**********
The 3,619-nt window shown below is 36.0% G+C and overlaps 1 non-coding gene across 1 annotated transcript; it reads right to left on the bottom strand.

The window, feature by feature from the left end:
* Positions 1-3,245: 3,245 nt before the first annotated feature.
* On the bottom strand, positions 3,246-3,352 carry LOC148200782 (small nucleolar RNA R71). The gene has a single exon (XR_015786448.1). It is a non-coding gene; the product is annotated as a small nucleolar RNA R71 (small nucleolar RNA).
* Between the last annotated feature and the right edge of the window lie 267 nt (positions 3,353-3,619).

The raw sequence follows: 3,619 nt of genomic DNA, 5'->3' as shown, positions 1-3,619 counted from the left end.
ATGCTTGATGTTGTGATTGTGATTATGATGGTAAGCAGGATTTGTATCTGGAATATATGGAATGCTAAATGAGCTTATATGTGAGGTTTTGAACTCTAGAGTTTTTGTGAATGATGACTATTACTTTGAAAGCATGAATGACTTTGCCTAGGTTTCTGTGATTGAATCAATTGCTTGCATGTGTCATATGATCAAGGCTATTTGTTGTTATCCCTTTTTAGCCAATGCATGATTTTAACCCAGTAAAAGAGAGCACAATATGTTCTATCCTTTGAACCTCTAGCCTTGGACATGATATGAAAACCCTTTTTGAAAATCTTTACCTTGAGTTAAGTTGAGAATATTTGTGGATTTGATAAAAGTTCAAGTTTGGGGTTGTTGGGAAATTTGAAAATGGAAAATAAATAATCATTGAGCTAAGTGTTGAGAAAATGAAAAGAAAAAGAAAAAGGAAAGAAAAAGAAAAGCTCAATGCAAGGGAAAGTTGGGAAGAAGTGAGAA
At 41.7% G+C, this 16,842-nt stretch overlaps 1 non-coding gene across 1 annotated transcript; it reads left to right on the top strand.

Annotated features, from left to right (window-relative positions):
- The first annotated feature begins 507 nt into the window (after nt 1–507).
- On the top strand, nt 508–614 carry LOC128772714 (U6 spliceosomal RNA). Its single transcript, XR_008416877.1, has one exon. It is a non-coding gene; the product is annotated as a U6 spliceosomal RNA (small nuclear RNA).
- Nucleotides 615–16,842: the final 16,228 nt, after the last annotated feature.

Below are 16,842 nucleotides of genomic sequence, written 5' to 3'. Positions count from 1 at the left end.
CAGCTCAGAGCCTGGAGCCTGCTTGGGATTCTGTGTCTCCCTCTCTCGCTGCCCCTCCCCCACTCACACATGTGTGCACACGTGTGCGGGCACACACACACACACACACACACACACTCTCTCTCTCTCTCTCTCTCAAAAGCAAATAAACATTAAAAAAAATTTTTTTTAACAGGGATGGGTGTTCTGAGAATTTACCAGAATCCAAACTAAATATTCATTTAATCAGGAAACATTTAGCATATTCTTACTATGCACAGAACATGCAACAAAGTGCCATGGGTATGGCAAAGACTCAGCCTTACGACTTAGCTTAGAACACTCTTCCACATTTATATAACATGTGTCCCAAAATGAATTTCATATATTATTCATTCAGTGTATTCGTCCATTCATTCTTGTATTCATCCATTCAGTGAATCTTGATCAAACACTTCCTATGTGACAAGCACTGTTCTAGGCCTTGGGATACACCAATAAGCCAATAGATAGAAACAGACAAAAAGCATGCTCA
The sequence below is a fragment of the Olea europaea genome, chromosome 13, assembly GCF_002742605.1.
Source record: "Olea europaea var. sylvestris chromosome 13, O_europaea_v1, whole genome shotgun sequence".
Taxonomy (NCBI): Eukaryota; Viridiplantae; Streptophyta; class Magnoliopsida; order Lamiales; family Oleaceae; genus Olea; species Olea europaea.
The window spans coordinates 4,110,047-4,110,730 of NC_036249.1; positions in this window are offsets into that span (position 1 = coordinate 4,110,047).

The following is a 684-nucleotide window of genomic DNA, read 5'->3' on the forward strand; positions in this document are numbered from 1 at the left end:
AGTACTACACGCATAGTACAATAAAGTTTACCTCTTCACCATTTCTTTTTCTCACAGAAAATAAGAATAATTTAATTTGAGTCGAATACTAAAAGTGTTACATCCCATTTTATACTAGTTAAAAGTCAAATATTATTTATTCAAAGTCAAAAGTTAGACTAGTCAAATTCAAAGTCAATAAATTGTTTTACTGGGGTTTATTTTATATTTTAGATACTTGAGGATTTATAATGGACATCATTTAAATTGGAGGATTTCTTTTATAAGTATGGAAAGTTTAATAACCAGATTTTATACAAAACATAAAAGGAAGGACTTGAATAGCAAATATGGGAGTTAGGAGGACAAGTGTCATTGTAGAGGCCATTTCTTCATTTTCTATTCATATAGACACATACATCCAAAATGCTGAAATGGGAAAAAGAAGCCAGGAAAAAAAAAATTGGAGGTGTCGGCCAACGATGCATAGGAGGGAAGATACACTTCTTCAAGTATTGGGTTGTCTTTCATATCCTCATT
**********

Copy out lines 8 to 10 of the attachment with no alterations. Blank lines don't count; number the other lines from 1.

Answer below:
At 41.7% G+C, this 16,842-nt stretch overlaps 1 non-coding gene across 1 annotated transcript; it reads left to right on the top strand.

Annotated features, from left to right (window-relative positions):
- The first annotated feature begins 507 nt into the window (after nt 1–507).